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A Coupla Brothers Read The Brothers Karamazov
Digest what you read
I’ve been wanting to reread this book for a while. Mike, my brother, had been wanting to read it for a while and had even started it a few times. When I asked him why, he said it’s sort of been a monkey on his back. He’s just been wanting to have done it. I think, it’s like a lot of books of this sort, I don’t know why I want to read it, it’s just one of those books. People talk about it. I feel like I need to read it. 🤷🏻 But more on this in another post.
When he said he wanted to read it around the new year I said, Great! Let’s both read it and then book time to have a little dialogue about it. Then it turned out I was going to be in Denver a few months hence which meant we’d be able to talk in person. Exciting.
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Over the few months we were reading I’d shoot him my page number and he’d be like, shit I’m behind. And then sometimes it’d be vice versa. Sometimes he’d be like, Geez this guy doesn’t like paragraphs does he? Or I’m deep in some tangent and I don’t know what’s going on. All very legit struggles with reading a book like this. Long. A bit obscure. Several asides tens of pages worth that have little to nothing to do with the main characters or the author’s professed “hero”. It’s easy to lose motivation, or to keep all the context in your head and feel like you need to start over.
It’s a big reason why reading with a time scheduled for digesting the book is so helpful. Otherwise you might not actually read the book you want to read. You might also not get that much out of it too. But more on that in a minute. First a quick who, what, when, where, why.
Who: Mike is my younger brother. He’s a reader. In undergrad he studied business. In grad, he studied international relations at Johns Hopkins. He’s a software engineer at a design agency and about to be a new dad! The next tome (monkey) he’s considering reading (getting off his back) is Herodotus’ Histories. He should have lots of reading time when the baby arrives. God bless him.
What: Some might not know wtf The Brothers Karamazov is or what a dialogue about a book is even for for that matter. The Brothers Karamazov is considered the last and greatest work by a beloved Russian author by the name of Fyodor Doestoevsky. It’s about a family residing in Russia around 1866 made up of 2 real? whole? brothers and, overall, 4 half brothers. Their father is killed and much of the book revolves around the whodunit of the father’s murder and the ensuing trial. Dialoguing about a book helped us to gather our thoughts and reactions to the work to digest it and form our own understanding of the work and internalize the message Doestoevsky was trying to share with his readers.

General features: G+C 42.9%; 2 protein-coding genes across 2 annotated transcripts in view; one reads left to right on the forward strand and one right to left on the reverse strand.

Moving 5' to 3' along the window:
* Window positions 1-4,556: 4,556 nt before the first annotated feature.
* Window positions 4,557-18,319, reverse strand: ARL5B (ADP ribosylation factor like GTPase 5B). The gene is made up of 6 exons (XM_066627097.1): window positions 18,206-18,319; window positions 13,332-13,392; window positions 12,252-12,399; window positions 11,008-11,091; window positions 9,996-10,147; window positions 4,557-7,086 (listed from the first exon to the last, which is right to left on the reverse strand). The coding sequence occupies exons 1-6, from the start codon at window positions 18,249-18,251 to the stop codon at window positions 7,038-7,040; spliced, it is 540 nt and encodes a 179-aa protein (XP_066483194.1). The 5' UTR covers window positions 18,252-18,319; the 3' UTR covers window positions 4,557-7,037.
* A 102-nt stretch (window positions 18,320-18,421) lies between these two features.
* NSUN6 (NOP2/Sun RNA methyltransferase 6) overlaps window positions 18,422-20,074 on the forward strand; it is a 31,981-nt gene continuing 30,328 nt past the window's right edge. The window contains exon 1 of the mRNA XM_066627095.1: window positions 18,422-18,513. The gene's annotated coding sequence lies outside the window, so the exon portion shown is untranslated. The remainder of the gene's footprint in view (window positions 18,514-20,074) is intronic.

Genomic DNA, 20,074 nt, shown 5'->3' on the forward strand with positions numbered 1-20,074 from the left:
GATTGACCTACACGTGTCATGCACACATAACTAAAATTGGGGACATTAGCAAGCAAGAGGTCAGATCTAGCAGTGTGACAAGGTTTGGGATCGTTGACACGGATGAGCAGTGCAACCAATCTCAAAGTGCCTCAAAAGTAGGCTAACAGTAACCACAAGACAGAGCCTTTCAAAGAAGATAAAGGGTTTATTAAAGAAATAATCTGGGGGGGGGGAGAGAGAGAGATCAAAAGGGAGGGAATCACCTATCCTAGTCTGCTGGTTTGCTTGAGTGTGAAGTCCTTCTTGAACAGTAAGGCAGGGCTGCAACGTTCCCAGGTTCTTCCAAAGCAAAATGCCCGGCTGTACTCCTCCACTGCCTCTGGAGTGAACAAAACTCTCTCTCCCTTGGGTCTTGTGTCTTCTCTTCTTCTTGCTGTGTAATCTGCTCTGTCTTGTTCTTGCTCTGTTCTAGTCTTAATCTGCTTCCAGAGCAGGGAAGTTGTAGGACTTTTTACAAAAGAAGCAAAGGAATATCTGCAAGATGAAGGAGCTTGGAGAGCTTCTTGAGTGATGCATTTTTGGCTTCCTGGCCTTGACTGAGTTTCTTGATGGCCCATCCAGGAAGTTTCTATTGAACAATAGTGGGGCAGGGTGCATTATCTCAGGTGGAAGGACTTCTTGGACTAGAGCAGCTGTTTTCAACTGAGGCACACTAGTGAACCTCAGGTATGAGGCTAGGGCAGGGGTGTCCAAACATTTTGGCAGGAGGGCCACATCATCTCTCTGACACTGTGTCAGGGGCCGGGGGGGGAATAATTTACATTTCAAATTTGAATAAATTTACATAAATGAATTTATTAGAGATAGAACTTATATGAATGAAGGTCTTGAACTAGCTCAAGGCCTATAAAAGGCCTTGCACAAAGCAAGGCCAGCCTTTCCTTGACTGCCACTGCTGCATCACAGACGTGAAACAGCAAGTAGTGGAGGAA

Where we talked: Mike picked a wee brewery in Denver down the street from his new bungalow by the name of Reverence. The place worked well. So well in fact that we felt at home when towards the end of our conversation someone walked in with 100 Years of Solitude a book I dialogued with some friends in one of my favorite digestion sessions ever. What are the odds.
How long we talked: We blocked out ~2 hours. I think it takes time, especially if the book is a tome like this one. It clocks in at 775 pages and there are just so many parts to unpack and think through together. We didn’t go the full 2 hours, but it felt like we bounced around quite a bit so if we’d had more time I think we could have pulled on some more threads.
Some of the questions we asked:
Why did you want to read or reread the book?
Why did Doestoevsky write it?
Similarly, what did Doestoevsky want to communicate to us readers?
Does this work of art help us to understand anything about current events?
Does this work of art help us to learn about ourselves and our leadership?
I don’t want to give away the ending nor dive to deep into our answers to these questions as I hope you read the book one day and digest it for yourself. Ultimately, you have to eat your own food, right? What I do want to share is Mike’s answers to my very informal anecdotal pre and post conversation survey:
What’d you get out of the book after reading it?
What’d you get out of the book after digesting it in this dialogue?
It turns out he is like me, he didn’t get that much out of reading the book. Both in terms of understanding and in terms of reward. But after the conversation he felt he got a lot out of it in both ways. I came back to the thoughts and feelings I had writing this post. For some books I don’t love the reading. And, for me it’s not about reading long or many books. The fun and understanding come (the edutainment is in) the digesting the books. Especially with someone else. Putting the puzzle together out loud with someone. I had a blast in this conversation. Let it be yet another inspiration to read and digest your reading with someone else for a much richer reading life.
What are you reading at the moment?